GAVIN: I think there's going to be a lot to talk about. Okay, so we will be right back, we'll be joined by Garrick Dutcher, who is the research and program director for the non-profit Living with Wolves. And thanks a lot Dani, we'll be right back in a second.

All right, we'll be right back with the second part of the show. Before we do, I've been using this section in the middle of the show, where you might normally hear an ad, to shout out some of my favorite books that kind of lean into the subject matter here, and this time, I want to talk about a classic. Many people have different feelings about this book, I think it's one of the most transformative books that you can conceivably read. Some people feel it's a little bit too woo woo for them, but I don't believe it is. And I believe if you follow it, it can really open up all sorts of incredible, creative, and curious kinds of pathways in your brain.

And this book is called The Artist's Way by Julia Cameron. It's like about a six to eight weeks program essentially when you read it, but it's very simple, and I've done it probably six times over the course of my life. And other big podcasters, authors, or screenwriters, or many other types of people, creative people, will also tell you the same thing. It's very simple. You get the book, you do two big things, you do morning pages, you write three pages longhand without really thinking about it, first thing in the morning, and you do a date with yourself to kind of stimulate your inner artist. Anyway, it's hard to explain it all in a ten-second read or whatever this is, but I highly recommend it. The book is The Artist's Way by Julia Cameron, and there's a bunch of other spinoffs she's written as well, but that's got the main gist of it all. That's the book this week.

Again, thank you for listening, please tell people about this podcast if you like it, also rate it on iTunes. I keep being told that's a big thing, so please do it. And with that, let's get back to the second part of our show. I'm really happy that we have a pretty incredible expert here. His name is Garrick Dutcher, and he is the research and program director at livingwithwolves.org and has a long life history with wildlife, but with wolves specifically, and we get into that in just a second. Enjoy!
Transcript - Part 2
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GAVIN: All right everybody, welcome back to Way Too Interested. This episode, we're talking with Dani Fernandez and her semi-obsession with wolves. We're now joined by Garrick Dutcher, who is the research and program director at Living with Wolves. Garrick, welcome, thanks for joining us.

GARRICK DUTCHER: Thank you Gavin, hi Dani, nice to see you guys.

GAVIN: Before we jump in, I'm going to let Dani ask a bunch of questions because I know she's got a ton of them, but Garrick, can you kind of tell us your story? Like what's your background and how'd you get into this?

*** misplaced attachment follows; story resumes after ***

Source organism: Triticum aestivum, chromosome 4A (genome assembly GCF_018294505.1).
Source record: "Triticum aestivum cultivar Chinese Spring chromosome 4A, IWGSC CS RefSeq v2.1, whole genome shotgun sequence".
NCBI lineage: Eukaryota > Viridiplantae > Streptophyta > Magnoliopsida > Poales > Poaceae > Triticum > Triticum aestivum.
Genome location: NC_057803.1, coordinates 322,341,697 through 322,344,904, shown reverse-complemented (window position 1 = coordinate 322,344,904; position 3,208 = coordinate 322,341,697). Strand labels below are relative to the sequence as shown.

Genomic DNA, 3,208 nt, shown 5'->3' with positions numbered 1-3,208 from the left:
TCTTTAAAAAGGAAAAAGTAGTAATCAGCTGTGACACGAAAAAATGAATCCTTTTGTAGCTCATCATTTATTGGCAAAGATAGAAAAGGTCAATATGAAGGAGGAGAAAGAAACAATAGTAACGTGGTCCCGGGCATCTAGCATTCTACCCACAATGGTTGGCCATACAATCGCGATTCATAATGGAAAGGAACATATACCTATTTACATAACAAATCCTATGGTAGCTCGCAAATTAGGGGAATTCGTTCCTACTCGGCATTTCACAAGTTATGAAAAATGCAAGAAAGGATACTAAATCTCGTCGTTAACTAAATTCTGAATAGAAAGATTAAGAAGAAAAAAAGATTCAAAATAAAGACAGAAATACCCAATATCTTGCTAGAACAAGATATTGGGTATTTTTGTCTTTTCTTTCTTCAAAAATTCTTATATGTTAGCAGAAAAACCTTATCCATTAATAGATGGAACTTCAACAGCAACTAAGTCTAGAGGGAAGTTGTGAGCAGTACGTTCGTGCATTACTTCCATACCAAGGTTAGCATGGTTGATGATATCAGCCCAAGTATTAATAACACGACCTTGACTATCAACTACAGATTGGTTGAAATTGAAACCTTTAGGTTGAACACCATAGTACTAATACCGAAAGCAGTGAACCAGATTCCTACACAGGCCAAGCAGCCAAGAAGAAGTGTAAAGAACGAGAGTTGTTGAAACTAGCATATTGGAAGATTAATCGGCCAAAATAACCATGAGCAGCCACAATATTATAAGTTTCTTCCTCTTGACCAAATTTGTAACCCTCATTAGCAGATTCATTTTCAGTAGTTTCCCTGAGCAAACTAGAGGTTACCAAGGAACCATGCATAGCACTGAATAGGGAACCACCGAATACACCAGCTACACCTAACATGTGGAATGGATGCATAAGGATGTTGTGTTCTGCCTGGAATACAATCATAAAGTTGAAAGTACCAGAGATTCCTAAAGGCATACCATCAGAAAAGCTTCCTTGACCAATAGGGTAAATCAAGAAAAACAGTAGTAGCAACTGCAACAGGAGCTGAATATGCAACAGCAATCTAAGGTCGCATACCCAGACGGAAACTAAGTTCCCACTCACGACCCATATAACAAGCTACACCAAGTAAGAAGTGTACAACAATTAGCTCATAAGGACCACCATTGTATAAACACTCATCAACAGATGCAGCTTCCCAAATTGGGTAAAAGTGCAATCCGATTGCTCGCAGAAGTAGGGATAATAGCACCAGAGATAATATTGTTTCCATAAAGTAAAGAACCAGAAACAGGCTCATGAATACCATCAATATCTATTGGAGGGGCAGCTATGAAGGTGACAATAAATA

GARRICK: So we've been working with wildlife my entire life, since I was a child, it was a family endeavor. We were filmmakers with National Geographic and eventually Discovery Channel doing documentary films about wildlife. A lot of that in the later years were in the Rocky Mountains and that included beavers and mountain lions and then three films on wolves. So we became really familiar with wolves over those years; we lived with a pack of wolves for six years.

I was also going to college at the time, that was my family, my father, Jim Dutcher, and his wife Jamie, were there all six years. And I was there on and off for about a total of a year or so of that project. Since then, we've moved into conservation work and nonprofit work with Living with Wolves to educate the public about wolves and the threats that they face and dispel the myths that surround them.

GAVIN: Fantastic, all right. Dani, I'm turning you loose, what you got?

DANI: Well I guess I just wanted to go off of the last thing that you just said, some of those myths and misconceptions about wolves. What are the ones that you think that the general public or people that you're constantly like that is not correct, or they just have a misconception of them as a species?

GARRICK: Well there's quite a few, and a lot of them come from ancient folklore and myths and bedtime stories, and certainly we are made to fear wolves from those stories. And while wolves are wild animals and we shouldn't approach them and try to interact with them, feed them, things like that, they're really not presenting any significant danger to people whatsoever.

In the past 120 years — I said whatsoever, I guess there's the rare exception ... in 120 years in North America wolves have killed two people, and those were very wild wolves under very rare circumstances. Captive wolves have had a few other issues, as of hybrid wolves being had as pets. Then again, when it comes to the average 30 people that are killed by dogs in the United States every year, hybrids are very seldom even responsible for any of those, but wild wolves present very little danger to people.

The biggest danger is when rabies gets into an animal and in North America, we have virtually gotten rid of rabies, especially in the canine population of wild canines. So that myth, and not to villainize bears or mountain lions, because they're very important animals in the wilderness as well. But bears have killed about 60 people in the past 20 years in North America. Mountain lions have killed about 10 or 11 in the past 30 years. And again, with the millions of us out there every day, that really is inconsequential, even for the other carnivores and predators that do have a slightly greater impact than wolves. So the myth of the "big bad wolf" in regards to the threat to people is not very warranted.